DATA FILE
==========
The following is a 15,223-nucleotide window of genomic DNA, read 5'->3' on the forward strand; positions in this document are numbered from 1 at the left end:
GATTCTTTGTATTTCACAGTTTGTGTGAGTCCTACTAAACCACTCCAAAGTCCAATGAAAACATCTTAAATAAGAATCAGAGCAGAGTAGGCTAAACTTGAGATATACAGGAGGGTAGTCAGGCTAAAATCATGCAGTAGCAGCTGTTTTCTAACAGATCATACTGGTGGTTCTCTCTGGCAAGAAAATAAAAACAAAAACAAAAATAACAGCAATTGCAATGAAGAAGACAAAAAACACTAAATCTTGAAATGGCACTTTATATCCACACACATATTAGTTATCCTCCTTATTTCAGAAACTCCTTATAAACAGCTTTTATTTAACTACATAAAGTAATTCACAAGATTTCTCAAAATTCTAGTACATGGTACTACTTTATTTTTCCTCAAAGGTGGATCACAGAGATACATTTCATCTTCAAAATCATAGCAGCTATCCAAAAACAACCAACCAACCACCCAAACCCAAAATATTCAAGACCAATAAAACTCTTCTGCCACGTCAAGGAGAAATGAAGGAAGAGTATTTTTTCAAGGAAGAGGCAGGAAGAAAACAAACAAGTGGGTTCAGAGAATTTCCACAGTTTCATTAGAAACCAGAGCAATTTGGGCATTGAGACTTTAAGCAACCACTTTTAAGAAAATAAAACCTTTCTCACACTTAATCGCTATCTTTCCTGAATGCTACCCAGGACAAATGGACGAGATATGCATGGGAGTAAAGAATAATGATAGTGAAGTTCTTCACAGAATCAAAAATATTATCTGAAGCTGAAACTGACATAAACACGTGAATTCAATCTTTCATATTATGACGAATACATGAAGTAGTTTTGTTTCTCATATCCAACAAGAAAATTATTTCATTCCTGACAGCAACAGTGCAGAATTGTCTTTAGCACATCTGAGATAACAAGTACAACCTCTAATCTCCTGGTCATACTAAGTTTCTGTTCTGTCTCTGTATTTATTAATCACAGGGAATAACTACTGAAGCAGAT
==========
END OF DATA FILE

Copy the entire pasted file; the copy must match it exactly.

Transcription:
The following is a 15,223-nucleotide window of genomic DNA, read 5'->3' on the forward strand; positions in this document are numbered from 1 at the left end:
GATTCTTTGTATTTCACAGTTTGTGTGAGTCCTACTAAACCACTCCAAAGTCCAATGAAAACATCTTAAATAAGAATCAGAGCAGAGTAGGCTAAACTTGAGATATACAGGAGGGTAGTCAGGCTAAAATCATGCAGTAGCAGCTGTTTTCTAACAGATCATACTGGTGGTTCTCTCTGGCAAGAAAATAAAAACAAAAACAAAAATAACAGCAATTGCAATGAAGAAGACAAAAAACACTAAATCTTGAAATGGCACTTTATATCCACACACATATTAGTTATCCTCCTTATTTCAGAAACTCCTTATAAACAGCTTTTATTTAACTACATAAAGTAATTCACAAGATTTCTCAAAATTCTAGTACATGGTACTACTTTATTTTTCCTCAAAGGTGGATCACAGAGATACATTTCATCTTCAAAATCATAGCAGCTATCCAAAAACAACCAACCAACCACCCAAACCCAAAATATTCAAGACCAATAAAACTCTTCTGCCACGTCAAGGAGAAATGAAGGAAGAGTATTTTTTCAAGGAAGAGGCAGGAAGAAAACAAACAAGTGGGTTCAGAGAATTTCCACAGTTTCATTAGAAACCAGAGCAATTTGGGCATTGAGACTTTAAGCAACCACTTTTAAGAAAATAAAACCTTTCTCACACTTAATCGCTATCTTTCCTGAATGCTACCCAGGACAAATGGACGAGATATGCATGGGAGTAAAGAATAATGATAGTGAAGTTCTTCACAGAATCAAAAATATTATCTGAAGCTGAAACTGACATAAACACGTGAATTCAATCTTTCATATTATGACGAATACATGAAGTAGTTTTGTTTCTCATATCCAACAAGAAAATTATTTCATTCCTGACAGCAACAGTGCAGAATTGTCTTTAGCACATCTGAGATAACAAGTACAACCTCTAATCTCCTGGTCATACTAAGTTTCTGTTCTGTCTCTGTATTTATTAATCACAGGGAATAACTACTGAAGCAGAT